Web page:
Monday, December 30, 2013

No swim at Bongin. Was that wrong?

Dawn at Bongin Bongin Bay. Just after dawn, anyway... Well, quite a way after dawn. The wind is howling.
This morning -- Sundee morning -- we went for a swim. But we didn’t swim. And we’re just trying to work out whether that was wrong.

We went to Mona Vale to swim in Bongin Bongin Bay with our good friend, Glistening Dave. Dave has been away for 10 days, in Adelaide for Xmas, and we’d missed him. Normally, Dave swims at Bongin every day with his cobbers.. Yes, Dave has cobbers... Yes, yes, we’re surprised, too…

Dave and his cobbers refer to themselves as the Dawnbusters, swimming at Bongin every weekday morning of the year at 6:30, and at 7:30 on weekends. All year ‘round, summer, autumn, winter and back into spring, cold days and balmy; stingers or clear. About the only thing that will stop the Dawnbusters, according to Dave’s daily reports, is a sea that makes crossing the bombie that lies in the centre of the bay foolhardy.

It’s just a short hop across from the spit at the southern edge of Bongin to the headland, just a few hundred metres. The Dawnbusters usually swim over to the headland and back. On weekends, they will go out of Bongin, around the rockshelf with the Mona Vale pool and into the beach at Mona Vale proper. On Sundees, they’ll head south towards Warriewood then swim or walk back along the beach, to get a bit more distance. Once a year, the Dawnbusters marshal their significant others, who drive them over the hill to Bungan, on the other side of the headland, from where they swim back to Bongin. It’s the Bungan to Bongin swim. It’s barely a kilometre itself around the headland, but it justifies the annual Dawnbusters barbie in the park behind the beach afterwards.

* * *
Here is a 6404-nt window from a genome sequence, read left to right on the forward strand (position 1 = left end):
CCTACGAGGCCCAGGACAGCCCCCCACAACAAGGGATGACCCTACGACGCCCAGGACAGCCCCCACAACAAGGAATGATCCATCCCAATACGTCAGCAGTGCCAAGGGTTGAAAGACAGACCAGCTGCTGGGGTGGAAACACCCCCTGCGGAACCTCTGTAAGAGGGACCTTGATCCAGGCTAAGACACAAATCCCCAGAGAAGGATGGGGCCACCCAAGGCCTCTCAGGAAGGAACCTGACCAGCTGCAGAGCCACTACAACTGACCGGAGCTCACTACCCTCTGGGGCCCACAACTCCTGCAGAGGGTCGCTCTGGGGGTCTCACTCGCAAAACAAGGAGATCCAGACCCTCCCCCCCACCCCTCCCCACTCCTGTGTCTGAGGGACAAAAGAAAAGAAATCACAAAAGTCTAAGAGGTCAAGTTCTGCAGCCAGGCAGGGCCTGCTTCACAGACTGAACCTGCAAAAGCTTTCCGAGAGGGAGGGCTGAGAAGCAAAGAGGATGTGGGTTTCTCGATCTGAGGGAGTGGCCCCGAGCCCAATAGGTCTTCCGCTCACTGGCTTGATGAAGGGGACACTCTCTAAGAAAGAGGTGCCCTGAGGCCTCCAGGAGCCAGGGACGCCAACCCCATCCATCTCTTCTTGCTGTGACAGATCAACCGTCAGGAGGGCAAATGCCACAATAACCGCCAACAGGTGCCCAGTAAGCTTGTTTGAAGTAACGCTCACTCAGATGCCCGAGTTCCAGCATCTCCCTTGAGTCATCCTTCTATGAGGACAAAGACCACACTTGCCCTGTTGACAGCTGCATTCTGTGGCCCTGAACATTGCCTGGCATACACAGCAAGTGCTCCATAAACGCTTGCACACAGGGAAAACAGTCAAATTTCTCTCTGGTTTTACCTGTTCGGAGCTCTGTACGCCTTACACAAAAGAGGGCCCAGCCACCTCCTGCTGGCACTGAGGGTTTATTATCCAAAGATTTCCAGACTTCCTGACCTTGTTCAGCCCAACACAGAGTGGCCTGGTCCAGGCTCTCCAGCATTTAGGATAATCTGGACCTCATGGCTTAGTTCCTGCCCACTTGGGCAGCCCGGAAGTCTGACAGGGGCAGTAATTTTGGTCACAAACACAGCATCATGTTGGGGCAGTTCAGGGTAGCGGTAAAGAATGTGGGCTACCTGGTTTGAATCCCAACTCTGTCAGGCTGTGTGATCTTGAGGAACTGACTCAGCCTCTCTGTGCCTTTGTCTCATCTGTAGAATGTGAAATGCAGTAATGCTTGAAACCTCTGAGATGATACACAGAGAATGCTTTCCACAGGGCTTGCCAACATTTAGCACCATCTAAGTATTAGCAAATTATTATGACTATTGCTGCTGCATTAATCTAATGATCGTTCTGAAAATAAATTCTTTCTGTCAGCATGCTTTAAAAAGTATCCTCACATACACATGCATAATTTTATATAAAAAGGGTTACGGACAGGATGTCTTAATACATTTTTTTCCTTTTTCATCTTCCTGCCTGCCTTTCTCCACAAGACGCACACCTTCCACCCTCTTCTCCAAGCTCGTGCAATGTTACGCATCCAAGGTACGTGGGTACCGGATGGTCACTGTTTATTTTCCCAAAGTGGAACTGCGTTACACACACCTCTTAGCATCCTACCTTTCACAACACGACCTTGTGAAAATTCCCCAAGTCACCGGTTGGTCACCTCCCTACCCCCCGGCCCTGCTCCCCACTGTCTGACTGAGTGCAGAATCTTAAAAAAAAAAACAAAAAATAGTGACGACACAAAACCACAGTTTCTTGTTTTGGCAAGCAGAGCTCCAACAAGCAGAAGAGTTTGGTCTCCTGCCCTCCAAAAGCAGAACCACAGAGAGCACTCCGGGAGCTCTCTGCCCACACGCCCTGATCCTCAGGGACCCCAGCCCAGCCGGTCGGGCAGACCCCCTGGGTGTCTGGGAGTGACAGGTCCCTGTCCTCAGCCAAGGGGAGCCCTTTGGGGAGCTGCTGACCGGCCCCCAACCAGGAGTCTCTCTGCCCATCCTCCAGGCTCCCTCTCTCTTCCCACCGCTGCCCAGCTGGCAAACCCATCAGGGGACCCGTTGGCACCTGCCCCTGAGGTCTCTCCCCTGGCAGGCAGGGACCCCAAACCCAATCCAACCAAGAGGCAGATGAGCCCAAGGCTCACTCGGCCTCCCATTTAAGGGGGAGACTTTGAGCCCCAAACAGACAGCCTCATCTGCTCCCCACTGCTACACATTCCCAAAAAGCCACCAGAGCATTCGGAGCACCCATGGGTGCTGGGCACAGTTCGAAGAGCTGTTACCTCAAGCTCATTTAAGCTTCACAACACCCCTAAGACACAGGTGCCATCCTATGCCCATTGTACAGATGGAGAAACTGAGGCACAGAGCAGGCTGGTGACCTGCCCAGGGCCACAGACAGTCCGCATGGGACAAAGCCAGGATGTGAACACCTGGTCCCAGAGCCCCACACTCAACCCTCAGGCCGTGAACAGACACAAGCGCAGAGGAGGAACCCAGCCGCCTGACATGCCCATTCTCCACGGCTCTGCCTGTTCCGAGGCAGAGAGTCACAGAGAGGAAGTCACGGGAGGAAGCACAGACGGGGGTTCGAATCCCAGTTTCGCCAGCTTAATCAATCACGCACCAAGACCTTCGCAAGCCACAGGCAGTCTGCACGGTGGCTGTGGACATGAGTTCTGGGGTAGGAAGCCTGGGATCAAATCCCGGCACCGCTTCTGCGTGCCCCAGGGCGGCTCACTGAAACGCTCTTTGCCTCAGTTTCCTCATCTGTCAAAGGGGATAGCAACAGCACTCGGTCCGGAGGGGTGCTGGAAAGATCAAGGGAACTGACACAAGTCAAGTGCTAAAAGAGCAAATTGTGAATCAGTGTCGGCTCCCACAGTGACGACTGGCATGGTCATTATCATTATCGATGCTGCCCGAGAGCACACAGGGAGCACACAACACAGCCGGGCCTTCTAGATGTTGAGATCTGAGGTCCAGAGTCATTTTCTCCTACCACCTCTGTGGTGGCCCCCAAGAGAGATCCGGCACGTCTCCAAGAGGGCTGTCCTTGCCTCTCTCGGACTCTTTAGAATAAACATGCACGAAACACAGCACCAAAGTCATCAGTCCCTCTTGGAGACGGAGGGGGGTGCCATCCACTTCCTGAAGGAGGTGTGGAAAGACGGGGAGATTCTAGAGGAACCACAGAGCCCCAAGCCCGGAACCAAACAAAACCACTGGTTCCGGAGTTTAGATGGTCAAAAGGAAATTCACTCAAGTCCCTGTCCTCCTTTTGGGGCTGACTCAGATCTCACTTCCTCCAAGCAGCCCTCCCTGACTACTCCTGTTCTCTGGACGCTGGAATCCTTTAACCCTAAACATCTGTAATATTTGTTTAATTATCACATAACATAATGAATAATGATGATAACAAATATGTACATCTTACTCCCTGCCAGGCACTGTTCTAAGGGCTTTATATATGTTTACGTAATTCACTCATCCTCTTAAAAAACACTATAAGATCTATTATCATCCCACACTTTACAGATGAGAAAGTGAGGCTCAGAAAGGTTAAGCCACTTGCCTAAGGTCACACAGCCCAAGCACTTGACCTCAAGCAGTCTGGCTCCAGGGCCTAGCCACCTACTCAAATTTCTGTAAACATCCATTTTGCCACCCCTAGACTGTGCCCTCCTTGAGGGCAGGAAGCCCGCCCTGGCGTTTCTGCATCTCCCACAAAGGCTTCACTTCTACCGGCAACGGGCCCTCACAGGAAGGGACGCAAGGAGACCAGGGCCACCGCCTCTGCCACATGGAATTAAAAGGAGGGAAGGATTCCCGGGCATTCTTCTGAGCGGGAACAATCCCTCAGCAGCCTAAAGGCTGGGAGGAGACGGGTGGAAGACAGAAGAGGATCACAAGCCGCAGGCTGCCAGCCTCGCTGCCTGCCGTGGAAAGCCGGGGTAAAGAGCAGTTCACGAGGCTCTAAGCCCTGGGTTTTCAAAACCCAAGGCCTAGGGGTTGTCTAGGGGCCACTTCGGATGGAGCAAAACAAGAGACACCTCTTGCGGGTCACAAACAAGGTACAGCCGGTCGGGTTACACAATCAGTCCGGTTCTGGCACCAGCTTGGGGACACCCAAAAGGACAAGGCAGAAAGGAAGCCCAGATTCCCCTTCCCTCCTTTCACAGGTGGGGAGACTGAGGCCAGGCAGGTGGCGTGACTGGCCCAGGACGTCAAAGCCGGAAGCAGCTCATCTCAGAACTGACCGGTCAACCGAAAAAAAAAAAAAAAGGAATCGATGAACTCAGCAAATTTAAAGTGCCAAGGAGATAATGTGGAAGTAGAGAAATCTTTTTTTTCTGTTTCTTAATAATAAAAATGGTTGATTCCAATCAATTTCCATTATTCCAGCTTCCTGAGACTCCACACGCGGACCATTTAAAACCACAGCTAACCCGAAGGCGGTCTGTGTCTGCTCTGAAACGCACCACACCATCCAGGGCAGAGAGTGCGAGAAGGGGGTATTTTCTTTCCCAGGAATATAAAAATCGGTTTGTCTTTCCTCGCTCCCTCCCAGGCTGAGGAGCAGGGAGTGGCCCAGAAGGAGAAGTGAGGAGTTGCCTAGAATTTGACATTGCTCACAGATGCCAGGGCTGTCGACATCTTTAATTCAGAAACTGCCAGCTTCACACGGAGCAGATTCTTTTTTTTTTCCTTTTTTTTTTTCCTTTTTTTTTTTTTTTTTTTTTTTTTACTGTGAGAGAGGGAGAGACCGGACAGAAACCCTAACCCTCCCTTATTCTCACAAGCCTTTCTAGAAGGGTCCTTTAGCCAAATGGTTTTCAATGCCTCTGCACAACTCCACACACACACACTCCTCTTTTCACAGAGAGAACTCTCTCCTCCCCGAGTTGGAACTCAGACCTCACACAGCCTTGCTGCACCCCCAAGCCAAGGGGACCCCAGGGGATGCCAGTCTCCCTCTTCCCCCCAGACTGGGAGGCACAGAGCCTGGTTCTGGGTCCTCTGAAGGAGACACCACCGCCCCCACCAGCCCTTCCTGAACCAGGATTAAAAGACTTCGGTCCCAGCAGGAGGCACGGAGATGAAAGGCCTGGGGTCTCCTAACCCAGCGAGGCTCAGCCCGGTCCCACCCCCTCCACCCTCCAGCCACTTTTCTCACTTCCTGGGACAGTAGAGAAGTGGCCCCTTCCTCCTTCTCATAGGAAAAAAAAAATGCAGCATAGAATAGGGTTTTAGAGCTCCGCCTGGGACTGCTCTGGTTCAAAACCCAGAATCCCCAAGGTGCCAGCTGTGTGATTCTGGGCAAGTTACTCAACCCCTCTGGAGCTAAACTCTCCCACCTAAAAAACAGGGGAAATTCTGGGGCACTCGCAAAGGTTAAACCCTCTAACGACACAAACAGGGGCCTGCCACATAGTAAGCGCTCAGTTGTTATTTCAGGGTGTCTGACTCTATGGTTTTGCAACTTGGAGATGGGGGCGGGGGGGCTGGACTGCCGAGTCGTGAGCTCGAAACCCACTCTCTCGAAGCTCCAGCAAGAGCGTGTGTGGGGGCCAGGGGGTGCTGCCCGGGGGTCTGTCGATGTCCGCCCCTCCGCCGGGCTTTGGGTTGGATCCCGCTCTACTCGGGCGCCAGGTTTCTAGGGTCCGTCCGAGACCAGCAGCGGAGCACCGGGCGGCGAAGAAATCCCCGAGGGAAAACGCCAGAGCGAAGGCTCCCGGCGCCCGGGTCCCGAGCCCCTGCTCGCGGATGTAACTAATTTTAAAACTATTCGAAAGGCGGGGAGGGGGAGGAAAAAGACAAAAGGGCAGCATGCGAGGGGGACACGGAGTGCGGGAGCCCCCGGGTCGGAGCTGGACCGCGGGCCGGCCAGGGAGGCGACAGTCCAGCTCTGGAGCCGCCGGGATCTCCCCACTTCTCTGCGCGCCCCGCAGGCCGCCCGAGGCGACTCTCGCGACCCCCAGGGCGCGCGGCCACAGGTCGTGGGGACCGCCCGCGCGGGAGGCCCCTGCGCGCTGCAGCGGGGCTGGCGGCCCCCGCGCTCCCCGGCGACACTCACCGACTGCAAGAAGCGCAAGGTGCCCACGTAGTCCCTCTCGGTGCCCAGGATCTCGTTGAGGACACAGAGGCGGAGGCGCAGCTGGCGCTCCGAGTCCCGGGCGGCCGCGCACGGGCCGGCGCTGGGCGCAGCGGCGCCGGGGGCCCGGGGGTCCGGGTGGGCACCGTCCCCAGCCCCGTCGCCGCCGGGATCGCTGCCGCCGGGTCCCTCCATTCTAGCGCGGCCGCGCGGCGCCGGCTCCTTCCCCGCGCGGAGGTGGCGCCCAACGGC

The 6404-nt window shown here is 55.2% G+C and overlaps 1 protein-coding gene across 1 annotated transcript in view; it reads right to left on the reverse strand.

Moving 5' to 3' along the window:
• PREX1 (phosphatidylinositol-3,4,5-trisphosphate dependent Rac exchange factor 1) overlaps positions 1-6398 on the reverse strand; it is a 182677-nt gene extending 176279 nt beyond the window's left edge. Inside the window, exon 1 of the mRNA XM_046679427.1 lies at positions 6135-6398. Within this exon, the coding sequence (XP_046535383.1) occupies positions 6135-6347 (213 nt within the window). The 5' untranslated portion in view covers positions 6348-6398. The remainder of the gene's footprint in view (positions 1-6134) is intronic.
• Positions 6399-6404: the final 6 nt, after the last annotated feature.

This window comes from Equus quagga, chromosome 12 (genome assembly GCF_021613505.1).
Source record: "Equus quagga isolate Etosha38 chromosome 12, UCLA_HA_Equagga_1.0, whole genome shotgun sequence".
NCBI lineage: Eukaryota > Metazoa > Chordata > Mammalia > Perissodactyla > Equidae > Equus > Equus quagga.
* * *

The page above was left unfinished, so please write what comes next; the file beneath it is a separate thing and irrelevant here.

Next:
Otherwise, the normal daily swim is barely half a kilometre. Not a long distance; not a big ask. But it’s every morning; it’s a swim; it maintains their feel for the sea; it forms the raison d’etre for a whole bunch of mugs to get out of bed every morning; and it performs that vital function: it qualifies the Dawnbusters for that climactic culchural phase of ocean swimming: the morning cuppa, which they take at one of the caf├ęs just off the beach past the other end of Mona Vale surf club.
Show me your huddling, seething masses, for they will swim, whatever the conditions.
 There are groups like the Dawnbusters on every civilised beach in Stra’a. In more populous areas, there’ll be several groups, and they’re made up of a wide diversity, a disparity, of ocean swimming mugs in the ultimate egalitarian environment: in the sea, dressed only in cossies.

This morning, we took our other friend, Jane -- yes, yes, we have another friend, too -- and all three of us left Meadowbank at 6:30am for the hour’s drive to Mona Vale. We knew when we left that all was not well: when we arose from our beds at 6, the southerly was blowing briskly up the river. And if the breeze is brisk at Meadowbank, an hour from the beach, at 6 in the morning, then it’s likely to be howling over Bongin at Mona Vale.

We could feel the wind strengthening as we headed, within the speed limit, along Mona Vale Road, through S’nives, past the showground, past the Sundee morning cyclists with their colourful lycra stretched tight over their expanded middle-aged bellies, by the Bahai temple and down the hill into Mona Vale. The drive was across the wind all the way. We felt it blowing the vehicle around, the gusts swirling around us as we dropped down hills through gullies and rose up the other side again. The wind was so strong by along the Terrey Hills highlands, we wondered how some of those cyclists – some of them in particular – managed to stay upright as they pushed across it.